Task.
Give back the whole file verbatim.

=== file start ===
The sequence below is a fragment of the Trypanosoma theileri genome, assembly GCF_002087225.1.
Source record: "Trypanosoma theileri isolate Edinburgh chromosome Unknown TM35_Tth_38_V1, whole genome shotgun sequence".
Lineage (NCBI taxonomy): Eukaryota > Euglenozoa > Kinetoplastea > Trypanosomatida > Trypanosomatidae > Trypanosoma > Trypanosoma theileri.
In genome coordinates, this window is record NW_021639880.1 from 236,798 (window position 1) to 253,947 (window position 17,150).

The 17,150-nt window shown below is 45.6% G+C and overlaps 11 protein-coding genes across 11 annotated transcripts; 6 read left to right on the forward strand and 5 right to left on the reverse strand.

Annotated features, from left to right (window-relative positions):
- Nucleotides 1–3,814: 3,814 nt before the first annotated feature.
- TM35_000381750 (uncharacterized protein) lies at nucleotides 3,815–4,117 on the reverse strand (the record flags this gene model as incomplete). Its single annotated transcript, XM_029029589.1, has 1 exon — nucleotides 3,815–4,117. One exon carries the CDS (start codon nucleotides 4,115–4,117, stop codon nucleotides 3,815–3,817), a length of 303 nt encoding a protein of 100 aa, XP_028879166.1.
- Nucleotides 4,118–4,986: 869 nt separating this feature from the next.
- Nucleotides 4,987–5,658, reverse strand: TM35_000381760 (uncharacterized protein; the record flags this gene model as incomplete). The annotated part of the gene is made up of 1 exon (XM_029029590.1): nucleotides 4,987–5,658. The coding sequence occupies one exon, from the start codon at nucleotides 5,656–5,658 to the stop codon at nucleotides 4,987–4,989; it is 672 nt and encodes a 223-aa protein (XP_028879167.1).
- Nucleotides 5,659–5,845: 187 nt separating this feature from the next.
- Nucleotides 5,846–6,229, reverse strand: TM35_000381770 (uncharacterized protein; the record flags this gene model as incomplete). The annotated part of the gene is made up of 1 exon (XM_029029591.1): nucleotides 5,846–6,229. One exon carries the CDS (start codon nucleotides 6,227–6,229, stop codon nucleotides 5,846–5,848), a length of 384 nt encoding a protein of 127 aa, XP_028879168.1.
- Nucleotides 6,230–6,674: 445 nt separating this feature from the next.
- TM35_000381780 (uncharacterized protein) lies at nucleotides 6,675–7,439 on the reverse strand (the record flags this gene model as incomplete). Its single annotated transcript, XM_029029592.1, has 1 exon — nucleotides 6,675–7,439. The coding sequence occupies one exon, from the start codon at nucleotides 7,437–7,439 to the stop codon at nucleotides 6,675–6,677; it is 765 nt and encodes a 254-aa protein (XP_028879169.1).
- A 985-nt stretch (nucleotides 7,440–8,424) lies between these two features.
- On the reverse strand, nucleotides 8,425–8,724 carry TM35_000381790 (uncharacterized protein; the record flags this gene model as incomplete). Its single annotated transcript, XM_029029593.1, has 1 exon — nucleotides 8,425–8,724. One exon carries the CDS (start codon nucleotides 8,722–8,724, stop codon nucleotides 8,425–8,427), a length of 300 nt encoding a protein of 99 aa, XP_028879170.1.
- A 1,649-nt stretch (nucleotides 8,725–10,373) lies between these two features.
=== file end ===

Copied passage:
The sequence below is a fragment of the Trypanosoma theileri genome, assembly GCF_002087225.1.
Source record: "Trypanosoma theileri isolate Edinburgh chromosome Unknown TM35_Tth_38_V1, whole genome shotgun sequence".
Lineage (NCBI taxonomy): Eukaryota > Euglenozoa > Kinetoplastea > Trypanosomatida > Trypanosomatidae > Trypanosoma > Trypanosoma theileri.
In genome coordinates, this window is record NW_021639880.1 from 236,798 (window position 1) to 253,947 (window position 17,150).

The 17,150-nt window shown below is 45.6% G+C and overlaps 11 protein-coding genes across 11 annotated transcripts; 6 read left to right on the forward strand and 5 right to left on the reverse strand.

Annotated features, from left to right (window-relative positions):
- Nucleotides 1–3,814: 3,814 nt before the first annotated feature.
- TM35_000381750 (uncharacterized protein) lies at nucleotides 3,815–4,117 on the reverse strand (the record flags this gene model as incomplete). Its single annotated transcript, XM_029029589.1, has 1 exon — nucleotides 3,815–4,117. One exon carries the CDS (start codon nucleotides 4,115–4,117, stop codon nucleotides 3,815–3,817), a length of 303 nt encoding a protein of 100 aa, XP_028879166.1.
- Nucleotides 4,118–4,986: 869 nt separating this feature from the next.
- Nucleotides 4,987–5,658, reverse strand: TM35_000381760 (uncharacterized protein; the record flags this gene model as incomplete). The annotated part of the gene is made up of 1 exon (XM_029029590.1): nucleotides 4,987–5,658. The coding sequence occupies one exon, from the start codon at nucleotides 5,656–5,658 to the stop codon at nucleotides 4,987–4,989; it is 672 nt and encodes a 223-aa protein (XP_028879167.1).
- Nucleotides 5,659–5,845: 187 nt separating this feature from the next.
- Nucleotides 5,846–6,229, reverse strand: TM35_000381770 (uncharacterized protein; the record flags this gene model as incomplete). The annotated part of the gene is made up of 1 exon (XM_029029591.1): nucleotides 5,846–6,229. One exon carries the CDS (start codon nucleotides 6,227–6,229, stop codon nucleotides 5,846–5,848), a length of 384 nt encoding a protein of 127 aa, XP_028879168.1.
- Nucleotides 6,230–6,674: 445 nt separating this feature from the next.
- TM35_000381780 (uncharacterized protein) lies at nucleotides 6,675–7,439 on the reverse strand (the record flags this gene model as incomplete). Its single annotated transcript, XM_029029592.1, has 1 exon — nucleotides 6,675–7,439. The coding sequence occupies one exon, from the start codon at nucleotides 7,437–7,439 to the stop codon at nucleotides 6,675–6,677; it is 765 nt and encodes a 254-aa protein (XP_028879169.1).
- A 985-nt stretch (nucleotides 7,440–8,424) lies between these two features.
- On the reverse strand, nucleotides 8,425–8,724 carry TM35_000381790 (uncharacterized protein; the record flags this gene model as incomplete). Its single annotated transcript, XM_029029593.1, has 1 exon — nucleotides 8,425–8,724. One exon carries the CDS (start codon nucleotides 8,722–8,724, stop codon nucleotides 8,425–8,427), a length of 300 nt encoding a protein of 99 aa, XP_028879170.1.
- A 1,649-nt stretch (nucleotides 8,725–10,373) lies between these two features.